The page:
The Tolleson Experiment is a six piece blues-rock outfit from Nashville with strong spiritual interests and known for their powerful original songs, heart-pounding blues sound, and airtight harmonies. The band is: Steve Flatt (guitars, vocals), Zane Steele (bass, vocals), Dustin Headrick (percussion, sound, vocals), Kent Crouch (guitars), JB Hemmrich (drums) and Vaston Brooks (piano, organ).
While attending the release of the new 2015 album by The Tolleson Experiment, I shot back to recapture the experience of their previous album, “Vertical”, which I had missed on its original release. This is great rock and roll whether you count yourself among the faithful or not. “Vertical” is not a “preachy” album, unless you consider heartfelt spiritual questing to be “preaching.” Simply as rock music, this album is an achievement.
“Vertical” is Christian Rock at its finest, no this is rock n’ roll music at its finest. Deep spiritual lyrics, tasty guitar work, raw emotional vocals and an excellent ‘live-sounding’ production. The album certainly addresses the themes common to a Christian (or anyone, for that matter) living in today’s world of conflict, deception, heartbreak, and division. The Tolleson Experiment will inspire you to keep truckin’ on no matter how rough the ride gets, as they deliver heartfelt lyrics, hard and soft sides, excellent dynamics, and superior performances.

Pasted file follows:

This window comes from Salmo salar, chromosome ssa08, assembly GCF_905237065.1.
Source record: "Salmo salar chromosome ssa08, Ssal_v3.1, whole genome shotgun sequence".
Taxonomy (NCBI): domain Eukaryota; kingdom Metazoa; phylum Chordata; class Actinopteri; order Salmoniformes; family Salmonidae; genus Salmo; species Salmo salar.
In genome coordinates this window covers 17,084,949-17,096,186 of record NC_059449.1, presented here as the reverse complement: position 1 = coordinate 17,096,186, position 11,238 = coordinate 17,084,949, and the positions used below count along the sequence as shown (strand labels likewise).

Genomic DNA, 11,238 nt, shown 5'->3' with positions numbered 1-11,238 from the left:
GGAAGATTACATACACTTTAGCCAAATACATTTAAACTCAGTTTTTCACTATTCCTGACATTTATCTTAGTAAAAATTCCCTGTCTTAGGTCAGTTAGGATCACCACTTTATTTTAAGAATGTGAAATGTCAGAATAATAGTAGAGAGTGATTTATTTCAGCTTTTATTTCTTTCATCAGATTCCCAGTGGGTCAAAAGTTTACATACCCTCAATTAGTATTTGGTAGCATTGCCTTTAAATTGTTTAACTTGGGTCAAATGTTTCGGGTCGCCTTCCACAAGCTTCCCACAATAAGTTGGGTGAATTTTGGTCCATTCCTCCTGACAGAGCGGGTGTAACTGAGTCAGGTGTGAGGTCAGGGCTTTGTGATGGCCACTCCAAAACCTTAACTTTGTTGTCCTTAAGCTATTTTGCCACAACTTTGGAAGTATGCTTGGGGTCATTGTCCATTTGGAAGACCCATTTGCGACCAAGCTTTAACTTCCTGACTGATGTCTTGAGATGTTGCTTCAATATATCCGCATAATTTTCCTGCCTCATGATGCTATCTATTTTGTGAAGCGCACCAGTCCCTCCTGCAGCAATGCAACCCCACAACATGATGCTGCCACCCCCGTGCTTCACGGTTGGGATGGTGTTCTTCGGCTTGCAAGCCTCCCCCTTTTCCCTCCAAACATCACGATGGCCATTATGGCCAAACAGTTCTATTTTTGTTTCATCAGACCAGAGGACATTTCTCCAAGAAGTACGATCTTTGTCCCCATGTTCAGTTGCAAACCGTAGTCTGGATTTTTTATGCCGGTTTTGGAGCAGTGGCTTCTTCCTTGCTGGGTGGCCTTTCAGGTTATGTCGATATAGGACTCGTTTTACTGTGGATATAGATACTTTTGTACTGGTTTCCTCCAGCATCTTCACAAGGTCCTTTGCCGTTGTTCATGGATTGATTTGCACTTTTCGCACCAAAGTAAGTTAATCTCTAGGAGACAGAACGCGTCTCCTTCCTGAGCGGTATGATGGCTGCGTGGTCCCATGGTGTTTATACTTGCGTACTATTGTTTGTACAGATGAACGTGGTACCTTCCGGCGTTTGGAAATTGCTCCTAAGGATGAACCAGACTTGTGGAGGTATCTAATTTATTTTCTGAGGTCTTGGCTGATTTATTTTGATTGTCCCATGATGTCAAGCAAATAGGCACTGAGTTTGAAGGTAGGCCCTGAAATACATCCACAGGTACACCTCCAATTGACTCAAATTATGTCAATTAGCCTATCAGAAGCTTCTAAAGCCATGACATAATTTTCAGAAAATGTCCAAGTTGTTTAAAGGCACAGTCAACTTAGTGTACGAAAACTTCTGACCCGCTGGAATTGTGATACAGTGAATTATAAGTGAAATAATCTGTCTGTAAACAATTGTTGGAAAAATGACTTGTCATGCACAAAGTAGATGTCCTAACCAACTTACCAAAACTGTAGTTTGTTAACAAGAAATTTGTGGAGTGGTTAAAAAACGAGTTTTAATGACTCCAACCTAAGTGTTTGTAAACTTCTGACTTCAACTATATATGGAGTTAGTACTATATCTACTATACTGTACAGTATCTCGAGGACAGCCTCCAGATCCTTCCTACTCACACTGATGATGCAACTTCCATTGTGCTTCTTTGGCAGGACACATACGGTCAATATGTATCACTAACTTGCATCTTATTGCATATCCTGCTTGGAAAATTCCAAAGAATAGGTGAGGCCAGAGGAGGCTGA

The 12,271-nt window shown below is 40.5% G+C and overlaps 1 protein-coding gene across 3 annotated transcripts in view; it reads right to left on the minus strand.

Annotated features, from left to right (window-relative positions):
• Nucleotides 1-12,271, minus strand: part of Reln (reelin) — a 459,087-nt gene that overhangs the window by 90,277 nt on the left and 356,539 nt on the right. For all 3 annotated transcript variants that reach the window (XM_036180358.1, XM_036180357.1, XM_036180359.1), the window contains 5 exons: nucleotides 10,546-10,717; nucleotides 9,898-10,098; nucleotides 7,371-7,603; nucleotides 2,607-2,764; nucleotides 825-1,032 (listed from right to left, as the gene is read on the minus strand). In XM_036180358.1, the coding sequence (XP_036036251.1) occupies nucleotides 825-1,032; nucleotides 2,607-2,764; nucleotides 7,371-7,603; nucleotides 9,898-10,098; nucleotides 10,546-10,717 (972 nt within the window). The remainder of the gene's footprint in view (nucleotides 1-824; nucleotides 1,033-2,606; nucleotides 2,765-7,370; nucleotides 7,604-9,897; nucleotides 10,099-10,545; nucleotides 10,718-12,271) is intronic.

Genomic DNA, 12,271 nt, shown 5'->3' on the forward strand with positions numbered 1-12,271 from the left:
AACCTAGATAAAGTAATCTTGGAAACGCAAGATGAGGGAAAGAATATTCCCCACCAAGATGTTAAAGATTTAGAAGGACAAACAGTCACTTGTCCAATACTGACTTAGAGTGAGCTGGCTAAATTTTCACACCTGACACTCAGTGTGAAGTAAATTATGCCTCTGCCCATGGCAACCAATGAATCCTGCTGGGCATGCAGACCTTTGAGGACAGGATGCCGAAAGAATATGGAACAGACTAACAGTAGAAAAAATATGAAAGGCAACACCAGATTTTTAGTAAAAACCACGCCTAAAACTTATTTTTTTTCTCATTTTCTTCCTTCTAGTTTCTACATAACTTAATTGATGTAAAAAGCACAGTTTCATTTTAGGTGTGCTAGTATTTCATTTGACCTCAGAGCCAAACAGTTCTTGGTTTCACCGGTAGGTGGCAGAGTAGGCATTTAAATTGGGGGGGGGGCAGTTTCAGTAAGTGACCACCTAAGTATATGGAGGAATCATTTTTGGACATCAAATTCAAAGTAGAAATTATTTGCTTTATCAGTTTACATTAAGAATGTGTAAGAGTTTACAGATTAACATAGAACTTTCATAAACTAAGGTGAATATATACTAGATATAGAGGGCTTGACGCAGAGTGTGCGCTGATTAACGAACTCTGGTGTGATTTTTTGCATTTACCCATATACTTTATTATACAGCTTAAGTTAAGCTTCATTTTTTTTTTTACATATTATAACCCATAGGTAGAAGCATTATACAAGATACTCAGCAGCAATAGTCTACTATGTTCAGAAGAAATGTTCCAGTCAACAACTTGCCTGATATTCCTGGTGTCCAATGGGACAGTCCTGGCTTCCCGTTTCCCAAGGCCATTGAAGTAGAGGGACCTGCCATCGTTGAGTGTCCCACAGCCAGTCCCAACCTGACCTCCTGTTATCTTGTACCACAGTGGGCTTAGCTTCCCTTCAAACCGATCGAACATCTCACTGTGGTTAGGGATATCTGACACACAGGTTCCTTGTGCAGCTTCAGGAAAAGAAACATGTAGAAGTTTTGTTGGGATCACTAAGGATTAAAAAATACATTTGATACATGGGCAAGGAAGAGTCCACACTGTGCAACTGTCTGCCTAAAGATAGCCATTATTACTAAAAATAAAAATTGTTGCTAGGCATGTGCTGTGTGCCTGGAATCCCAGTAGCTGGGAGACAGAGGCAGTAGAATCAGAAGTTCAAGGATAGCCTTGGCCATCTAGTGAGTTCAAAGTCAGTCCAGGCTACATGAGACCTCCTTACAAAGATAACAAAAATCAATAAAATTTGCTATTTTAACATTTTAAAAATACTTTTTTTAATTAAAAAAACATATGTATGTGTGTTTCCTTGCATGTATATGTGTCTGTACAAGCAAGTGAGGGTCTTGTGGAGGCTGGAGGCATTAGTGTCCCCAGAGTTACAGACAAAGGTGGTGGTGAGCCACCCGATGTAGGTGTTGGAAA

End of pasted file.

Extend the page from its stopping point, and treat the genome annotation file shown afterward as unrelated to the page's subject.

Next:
This is a great album plain and simple. It’s great because musically it is simple, but it really does touch the soul. The album has a great sound with its mix of atmospheric acoustic rhythms, and crunching guitar melodies. It’s not just the rich dual guitars and feel-good riffs that do it for me, it’s the interchanging melodic vocals that really add depth to this album. Exploring the reality of God’s hand on our lives also makes it an even more encouraging album for some.
From the album comes the powerhouse blues-rock track, “Babylon Son”. In the tradition of Lynyrd Skynyrd, Molly Hatchett, The Allman Brothers, The Marshall Tucker band and many others, The Tolleson Experiment bring on that same Southern rock groove on this track. It’s a handclapping and foot-stomping affair, infused with highly-charged harmonica interludes. Great Southern rock bands – Christian or not – are a vanishing breed, so it’s a good thing that The Tolleson Experiment is maintaining a strong roots legacy in some of their music, while also venturing into different and ‘softer’ styles.